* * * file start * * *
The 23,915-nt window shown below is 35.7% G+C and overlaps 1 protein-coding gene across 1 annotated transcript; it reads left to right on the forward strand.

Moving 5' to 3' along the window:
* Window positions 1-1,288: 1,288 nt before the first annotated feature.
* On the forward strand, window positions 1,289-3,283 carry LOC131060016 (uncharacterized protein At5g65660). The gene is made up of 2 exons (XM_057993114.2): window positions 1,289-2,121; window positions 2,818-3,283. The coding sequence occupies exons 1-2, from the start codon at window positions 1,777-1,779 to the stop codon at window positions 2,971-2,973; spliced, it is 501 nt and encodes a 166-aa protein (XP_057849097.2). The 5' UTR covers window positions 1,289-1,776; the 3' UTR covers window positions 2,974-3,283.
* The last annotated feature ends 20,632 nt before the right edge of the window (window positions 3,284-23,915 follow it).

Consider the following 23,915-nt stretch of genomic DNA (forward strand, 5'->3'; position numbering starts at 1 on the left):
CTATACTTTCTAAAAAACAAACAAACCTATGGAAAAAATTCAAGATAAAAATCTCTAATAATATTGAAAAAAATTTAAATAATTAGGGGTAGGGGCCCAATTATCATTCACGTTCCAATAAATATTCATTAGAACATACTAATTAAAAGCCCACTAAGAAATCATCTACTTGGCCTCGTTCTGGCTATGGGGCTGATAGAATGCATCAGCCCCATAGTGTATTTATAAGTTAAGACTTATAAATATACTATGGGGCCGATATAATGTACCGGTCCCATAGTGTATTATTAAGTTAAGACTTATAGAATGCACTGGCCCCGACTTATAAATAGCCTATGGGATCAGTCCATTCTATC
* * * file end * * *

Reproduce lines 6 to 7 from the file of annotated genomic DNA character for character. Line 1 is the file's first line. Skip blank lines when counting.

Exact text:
Consider the following 23,915-nt stretch of genomic DNA (forward strand, 5'->3'; position numbering starts at 1 on the left):
CTATACTTTCTAAAAAACAAACAAACCTATGGAAAAAATTCAAGATAAAAATCTCTAATAATATTGAAAAAAATTTAAATAATTAGGGGTAGGGGCCCAATTATCATTCACGTTCCAATAAATATTCATTAGAACATACTAATTAAAAGCCCACTAAGAAATCATCTACTTGGCCTCGTTCTGGCTATGGGGCTGATAGAATGCATCAGCCCCATAGTGTATTTATAAGTTAAGACTTATAAATATACTATGGGGCCGATATAATGTACCGGTCCCATAGTGTATTATTAAGTTAAGACTTATAGAATGCACTGGCCCCGACTTATAAATAGCCTATGGGATCAGTCCATTCTATC